|Barranco: Walks, Bars and Artists
The well know district of Barranco is located, along with Chorrillos, at the southern end of Lima Bay, next to the shoreline. It has two clearly defined areas which are separated by the Avenida Bolognesi. One is an old up-market residential area, and the other is more of a working class abode.
In the old part, which lies between the sea-front and the Avenida Bolognesi, you can wander through colourful and quiet housing estates built in the mid nineteenth century, and through parks and garden areas as well. Following the sea-front towards the south, from where you can see the various beaches which line the coast, you will eventually arrive at the Bajada de los Baños, a romantic location where one can eat typical local dishes, or enjoy a drink while gazing out over a beautiful ocean-view.
As you pass through this area, you arrive at the Municipal Park which still looks as it did when Lima was a much more opulent city. Most of Barranco's cafes, restaurants, bars and pubs are to be found in the huge buildings that surround the local square, which itself is often a bee-hive of creative activity. All these pubs and old bars, such as the popular Bar Juanito, together make this one of the most vibrant places in Lima. It is a magnet for the city's artists, bohemians and locals when they want to go out on the town and have a good time.
Miraflores: Shopping, Beach and Nightlife
Miraflores is without a doubt the area with the most commercial activity and the tourists generally flock here in droves. It has shopping malls, cinemas, hotels, and the highest concentration of cafés in Lima. Along the shoreline it also boasts beaches which are great for surfing, and a long sea-front where one can take a stroll, admire the view and breathe in the fresh sea air.
Because of its location, Miraflores is bordered by an extensive promenade, which you need to cross so as to gain access to the beaches, the water-front parks and the new Larcomar shopping centre .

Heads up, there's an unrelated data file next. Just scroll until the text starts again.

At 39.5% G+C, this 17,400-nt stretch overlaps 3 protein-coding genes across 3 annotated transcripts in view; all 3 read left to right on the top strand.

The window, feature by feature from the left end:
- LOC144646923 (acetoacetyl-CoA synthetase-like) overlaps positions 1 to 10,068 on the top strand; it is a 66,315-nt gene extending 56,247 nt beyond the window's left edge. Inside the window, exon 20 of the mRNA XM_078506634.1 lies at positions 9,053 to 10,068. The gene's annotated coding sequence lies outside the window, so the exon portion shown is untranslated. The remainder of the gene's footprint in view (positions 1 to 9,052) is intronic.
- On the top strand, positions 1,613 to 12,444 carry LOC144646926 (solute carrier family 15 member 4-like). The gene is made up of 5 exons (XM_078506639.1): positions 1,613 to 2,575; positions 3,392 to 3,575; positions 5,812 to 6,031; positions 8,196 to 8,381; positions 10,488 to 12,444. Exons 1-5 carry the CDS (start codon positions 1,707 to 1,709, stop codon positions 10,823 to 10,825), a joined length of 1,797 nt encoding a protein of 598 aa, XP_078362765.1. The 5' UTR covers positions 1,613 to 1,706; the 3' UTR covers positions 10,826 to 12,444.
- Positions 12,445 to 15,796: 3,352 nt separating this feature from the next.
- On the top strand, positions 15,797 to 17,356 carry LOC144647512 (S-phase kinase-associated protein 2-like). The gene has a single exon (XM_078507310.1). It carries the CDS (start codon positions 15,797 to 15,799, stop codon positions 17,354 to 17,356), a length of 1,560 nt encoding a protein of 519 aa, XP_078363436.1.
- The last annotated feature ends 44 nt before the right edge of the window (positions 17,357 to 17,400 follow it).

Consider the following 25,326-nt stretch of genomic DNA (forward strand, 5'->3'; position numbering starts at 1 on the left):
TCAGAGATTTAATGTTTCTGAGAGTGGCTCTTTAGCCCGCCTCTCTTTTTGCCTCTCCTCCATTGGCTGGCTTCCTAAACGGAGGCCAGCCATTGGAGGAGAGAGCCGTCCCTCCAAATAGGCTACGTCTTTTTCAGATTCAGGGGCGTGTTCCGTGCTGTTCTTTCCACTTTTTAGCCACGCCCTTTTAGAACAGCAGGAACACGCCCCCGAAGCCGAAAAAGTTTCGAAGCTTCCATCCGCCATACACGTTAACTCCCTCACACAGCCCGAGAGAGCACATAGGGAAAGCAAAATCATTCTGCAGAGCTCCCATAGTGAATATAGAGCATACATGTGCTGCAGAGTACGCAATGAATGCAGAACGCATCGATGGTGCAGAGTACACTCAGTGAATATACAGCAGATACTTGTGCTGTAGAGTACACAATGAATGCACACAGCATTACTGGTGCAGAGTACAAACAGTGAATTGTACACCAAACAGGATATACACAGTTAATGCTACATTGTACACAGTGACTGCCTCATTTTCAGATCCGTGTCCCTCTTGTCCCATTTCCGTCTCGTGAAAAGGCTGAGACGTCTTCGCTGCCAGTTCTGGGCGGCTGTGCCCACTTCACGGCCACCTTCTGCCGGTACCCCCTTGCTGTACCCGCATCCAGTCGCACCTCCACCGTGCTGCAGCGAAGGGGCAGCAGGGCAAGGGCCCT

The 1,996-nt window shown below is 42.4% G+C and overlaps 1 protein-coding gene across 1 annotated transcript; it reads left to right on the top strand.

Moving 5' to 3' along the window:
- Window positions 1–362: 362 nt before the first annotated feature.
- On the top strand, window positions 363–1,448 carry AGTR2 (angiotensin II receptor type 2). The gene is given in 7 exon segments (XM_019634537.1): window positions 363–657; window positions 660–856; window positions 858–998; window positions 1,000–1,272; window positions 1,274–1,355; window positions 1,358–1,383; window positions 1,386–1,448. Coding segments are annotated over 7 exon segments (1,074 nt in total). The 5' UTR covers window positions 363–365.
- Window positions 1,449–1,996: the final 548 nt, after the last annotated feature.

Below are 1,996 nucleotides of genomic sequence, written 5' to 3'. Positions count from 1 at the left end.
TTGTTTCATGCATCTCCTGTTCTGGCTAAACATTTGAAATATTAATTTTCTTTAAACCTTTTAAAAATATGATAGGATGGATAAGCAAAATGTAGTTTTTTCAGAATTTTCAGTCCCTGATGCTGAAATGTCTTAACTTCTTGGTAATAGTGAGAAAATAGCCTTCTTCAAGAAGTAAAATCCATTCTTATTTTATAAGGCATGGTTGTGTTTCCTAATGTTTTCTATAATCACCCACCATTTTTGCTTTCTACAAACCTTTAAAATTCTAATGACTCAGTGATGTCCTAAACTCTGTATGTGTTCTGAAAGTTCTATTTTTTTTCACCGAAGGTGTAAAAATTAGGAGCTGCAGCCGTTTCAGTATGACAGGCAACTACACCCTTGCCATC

The district is also well-known for its nightlife, and most tastes and interests are well catered for. Whether you are looking for a pizza, or taking to the floor in one of the modern dance clubs, which offer the latest techno and "trance" sounds, you should not be left disappointed. The Bizarro club opposite Miraflores' central park is a good choice, as are the ones in the Larco Mar shopping centre. The gay scene is served by Gitano, located in the appropriately named Berlin street.
Lima City Centre
The streets, squares and alleyways of the historical centre of Lima have a myriad of cafés and restaurants, of all different styles which range from classic turn of the century such as the Palais Concert, or that of the Bolívar, to the most modern such as Café Café and Bohemia in Santa Rosa passage.
Its old streets with their colonial and republican buildings house various museums; beautiful, cavernous Renaissance and Baroque churches; huge old houses of particular historical interest like Osambela and Torre Tagle; as well as museums in San Francisco, the Banco de la Reserva (National Reserve Bank) and the Museo de Arte de Lima (Lima Arts Museum(, close to the Justice Palace.
From the huge Plaza de Armas, you have the choice of wandering along one side of the Government Palace towards the charming little square in front of San Francisco Church. And on the other side of the palace you will find a passage known as Chabuca Granda; here you can enjoy typical local sweetmeats, and if you are lucky, catch a live concert of traditional local or Afro-Peruvian music.
The streets of the city centre are full of traditional old bars which serve food and are imbued with an atmosphere reminiscent of by-gone days, such as El Cordano and the Queirolo bar, which produces its own wine.
The centre has quite a varied nightlife. You can find bars offering good beers, like La Cervecería or El Munich en Jirón de la Unión street; or casinos and up-market bars like the Bolívar. It is pleasant to stroll through the alleyways Santa Rosa and Los Escribanos, stop for a coffee or ice-cream, have a bite to eat, or browse through a bookshop. There are a few night-clubs in the city centre and in Jirón de la Unión, but you are best advised to steer clear, they are not the safest of places.
Originally, this district was an upper class residential area and the pretty neighbourhoods are arranged around attractive parks with large, stately trees, such as Olivar de San Isidro, and the El Golf club.
Nowadays the area is better described as a shopping district with its numerous large shopping centres such as Camino Real. There are plenty of places to have a coffee or something to eat, such as in Miguel Daso street, where the cafés also offer the opportunity of good conversation, delicatessen service, and even a sauna.
Also alive with shops, cafés and other services is the Ovalo Gutiérrez district, which is especially popular among those who enjoy partaking of the finer foods in life.
Fahrenheit temperature scale is used.